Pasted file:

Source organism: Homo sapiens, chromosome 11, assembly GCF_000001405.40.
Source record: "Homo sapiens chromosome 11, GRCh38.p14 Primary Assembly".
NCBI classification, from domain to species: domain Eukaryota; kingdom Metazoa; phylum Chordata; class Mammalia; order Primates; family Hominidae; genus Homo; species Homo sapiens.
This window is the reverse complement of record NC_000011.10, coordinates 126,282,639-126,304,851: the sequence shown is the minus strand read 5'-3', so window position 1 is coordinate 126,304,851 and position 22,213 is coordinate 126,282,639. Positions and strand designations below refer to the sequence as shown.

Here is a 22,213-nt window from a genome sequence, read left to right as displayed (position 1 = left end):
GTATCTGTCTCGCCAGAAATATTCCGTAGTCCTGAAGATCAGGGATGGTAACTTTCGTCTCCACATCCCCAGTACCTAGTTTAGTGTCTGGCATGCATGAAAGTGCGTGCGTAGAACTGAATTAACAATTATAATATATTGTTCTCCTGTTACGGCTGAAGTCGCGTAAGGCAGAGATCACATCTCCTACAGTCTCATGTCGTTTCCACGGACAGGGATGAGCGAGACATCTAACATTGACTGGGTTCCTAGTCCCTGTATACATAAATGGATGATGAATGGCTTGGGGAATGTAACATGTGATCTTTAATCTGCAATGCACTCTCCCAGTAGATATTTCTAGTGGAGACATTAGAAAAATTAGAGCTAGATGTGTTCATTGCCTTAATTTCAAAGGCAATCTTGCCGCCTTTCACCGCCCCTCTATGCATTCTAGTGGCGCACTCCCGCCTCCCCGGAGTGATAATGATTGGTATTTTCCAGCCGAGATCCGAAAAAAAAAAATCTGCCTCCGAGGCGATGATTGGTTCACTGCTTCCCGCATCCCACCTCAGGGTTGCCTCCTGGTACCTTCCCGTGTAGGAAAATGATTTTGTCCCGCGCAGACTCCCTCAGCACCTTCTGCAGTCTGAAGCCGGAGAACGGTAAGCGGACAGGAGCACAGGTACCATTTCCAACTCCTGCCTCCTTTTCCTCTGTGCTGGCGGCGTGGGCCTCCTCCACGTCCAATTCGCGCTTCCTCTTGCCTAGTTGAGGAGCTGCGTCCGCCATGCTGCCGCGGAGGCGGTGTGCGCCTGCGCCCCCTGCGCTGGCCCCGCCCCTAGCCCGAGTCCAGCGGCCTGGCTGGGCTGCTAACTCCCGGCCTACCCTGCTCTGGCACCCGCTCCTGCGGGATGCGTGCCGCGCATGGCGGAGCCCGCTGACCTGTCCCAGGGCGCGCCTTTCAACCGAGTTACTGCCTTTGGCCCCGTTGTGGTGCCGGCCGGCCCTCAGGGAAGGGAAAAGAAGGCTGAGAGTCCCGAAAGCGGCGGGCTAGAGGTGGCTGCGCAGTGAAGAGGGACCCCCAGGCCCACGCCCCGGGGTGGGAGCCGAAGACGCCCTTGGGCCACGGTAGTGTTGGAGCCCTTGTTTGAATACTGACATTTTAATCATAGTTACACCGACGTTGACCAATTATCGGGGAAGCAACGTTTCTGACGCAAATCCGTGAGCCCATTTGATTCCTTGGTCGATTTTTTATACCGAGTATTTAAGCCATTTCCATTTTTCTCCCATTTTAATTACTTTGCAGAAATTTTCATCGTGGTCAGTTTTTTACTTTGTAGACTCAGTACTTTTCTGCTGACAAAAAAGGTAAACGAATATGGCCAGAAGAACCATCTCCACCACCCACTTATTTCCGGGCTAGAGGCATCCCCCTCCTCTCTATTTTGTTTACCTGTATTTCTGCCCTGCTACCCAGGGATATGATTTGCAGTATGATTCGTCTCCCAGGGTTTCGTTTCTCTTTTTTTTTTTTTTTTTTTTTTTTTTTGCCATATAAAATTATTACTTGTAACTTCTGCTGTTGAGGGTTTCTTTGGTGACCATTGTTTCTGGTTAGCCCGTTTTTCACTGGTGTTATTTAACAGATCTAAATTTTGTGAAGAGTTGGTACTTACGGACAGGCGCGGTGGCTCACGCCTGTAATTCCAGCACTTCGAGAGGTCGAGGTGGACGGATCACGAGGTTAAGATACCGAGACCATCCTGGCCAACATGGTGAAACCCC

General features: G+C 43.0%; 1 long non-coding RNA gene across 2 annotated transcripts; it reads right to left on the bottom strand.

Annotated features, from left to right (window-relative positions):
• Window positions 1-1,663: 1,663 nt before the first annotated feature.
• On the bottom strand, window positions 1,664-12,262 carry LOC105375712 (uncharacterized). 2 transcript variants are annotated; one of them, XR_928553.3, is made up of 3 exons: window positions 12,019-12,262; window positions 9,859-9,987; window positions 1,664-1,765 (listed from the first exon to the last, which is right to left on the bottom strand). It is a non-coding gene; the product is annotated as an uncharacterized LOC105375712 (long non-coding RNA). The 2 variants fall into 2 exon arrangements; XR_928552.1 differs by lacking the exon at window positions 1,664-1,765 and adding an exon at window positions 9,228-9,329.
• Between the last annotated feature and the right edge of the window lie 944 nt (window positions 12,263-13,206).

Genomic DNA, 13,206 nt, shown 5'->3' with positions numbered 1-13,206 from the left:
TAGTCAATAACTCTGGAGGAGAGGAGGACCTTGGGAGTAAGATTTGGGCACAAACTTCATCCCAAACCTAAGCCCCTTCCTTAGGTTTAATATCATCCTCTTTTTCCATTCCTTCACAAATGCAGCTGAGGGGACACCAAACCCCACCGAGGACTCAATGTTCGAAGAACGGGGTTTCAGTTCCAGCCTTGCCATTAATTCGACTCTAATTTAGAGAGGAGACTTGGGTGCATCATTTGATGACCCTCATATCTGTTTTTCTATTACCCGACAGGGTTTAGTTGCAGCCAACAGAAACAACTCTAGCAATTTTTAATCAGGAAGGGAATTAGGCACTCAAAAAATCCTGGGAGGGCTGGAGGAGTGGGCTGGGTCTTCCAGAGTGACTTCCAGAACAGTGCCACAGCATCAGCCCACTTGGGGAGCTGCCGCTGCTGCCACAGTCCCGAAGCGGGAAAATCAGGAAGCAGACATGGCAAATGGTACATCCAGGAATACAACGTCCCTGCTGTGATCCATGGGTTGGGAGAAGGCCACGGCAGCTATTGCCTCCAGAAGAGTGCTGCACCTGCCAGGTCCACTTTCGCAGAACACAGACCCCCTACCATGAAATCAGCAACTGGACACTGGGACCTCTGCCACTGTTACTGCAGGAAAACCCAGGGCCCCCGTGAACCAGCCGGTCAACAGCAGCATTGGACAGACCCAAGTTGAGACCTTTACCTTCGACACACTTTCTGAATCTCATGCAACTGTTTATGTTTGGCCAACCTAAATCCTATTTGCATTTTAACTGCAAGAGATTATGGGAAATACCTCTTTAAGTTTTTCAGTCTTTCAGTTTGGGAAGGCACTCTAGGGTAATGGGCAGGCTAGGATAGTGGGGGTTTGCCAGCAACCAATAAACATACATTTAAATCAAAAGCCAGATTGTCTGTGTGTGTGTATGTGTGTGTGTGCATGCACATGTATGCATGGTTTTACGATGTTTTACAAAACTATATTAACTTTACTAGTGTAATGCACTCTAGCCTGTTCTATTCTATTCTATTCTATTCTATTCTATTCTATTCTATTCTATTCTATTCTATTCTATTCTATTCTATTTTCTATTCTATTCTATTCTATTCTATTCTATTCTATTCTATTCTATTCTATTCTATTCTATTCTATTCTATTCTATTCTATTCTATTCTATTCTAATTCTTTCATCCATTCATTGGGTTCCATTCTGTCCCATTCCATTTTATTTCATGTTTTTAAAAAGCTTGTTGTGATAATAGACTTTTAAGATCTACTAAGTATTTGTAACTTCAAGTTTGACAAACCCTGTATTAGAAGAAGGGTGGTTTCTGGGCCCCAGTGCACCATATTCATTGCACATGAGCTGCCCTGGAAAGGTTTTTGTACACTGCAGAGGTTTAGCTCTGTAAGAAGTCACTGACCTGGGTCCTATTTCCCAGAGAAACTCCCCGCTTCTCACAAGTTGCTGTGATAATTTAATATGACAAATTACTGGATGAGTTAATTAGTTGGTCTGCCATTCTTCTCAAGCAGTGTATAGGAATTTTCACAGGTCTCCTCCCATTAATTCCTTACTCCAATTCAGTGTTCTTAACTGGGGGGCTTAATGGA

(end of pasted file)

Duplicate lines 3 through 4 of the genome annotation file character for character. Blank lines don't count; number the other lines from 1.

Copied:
NCBI classification, from domain to species: domain Eukaryota; kingdom Metazoa; phylum Chordata; class Mammalia; order Primates; family Hominidae; genus Homo; species Homo sapiens.
This window is the reverse complement of record NC_000011.10, coordinates 126,282,639-126,304,851: the sequence shown is the minus strand read 5'-3', so window position 1 is coordinate 126,304,851 and position 22,213 is coordinate 126,282,639. Positions and strand designations below refer to the sequence as shown.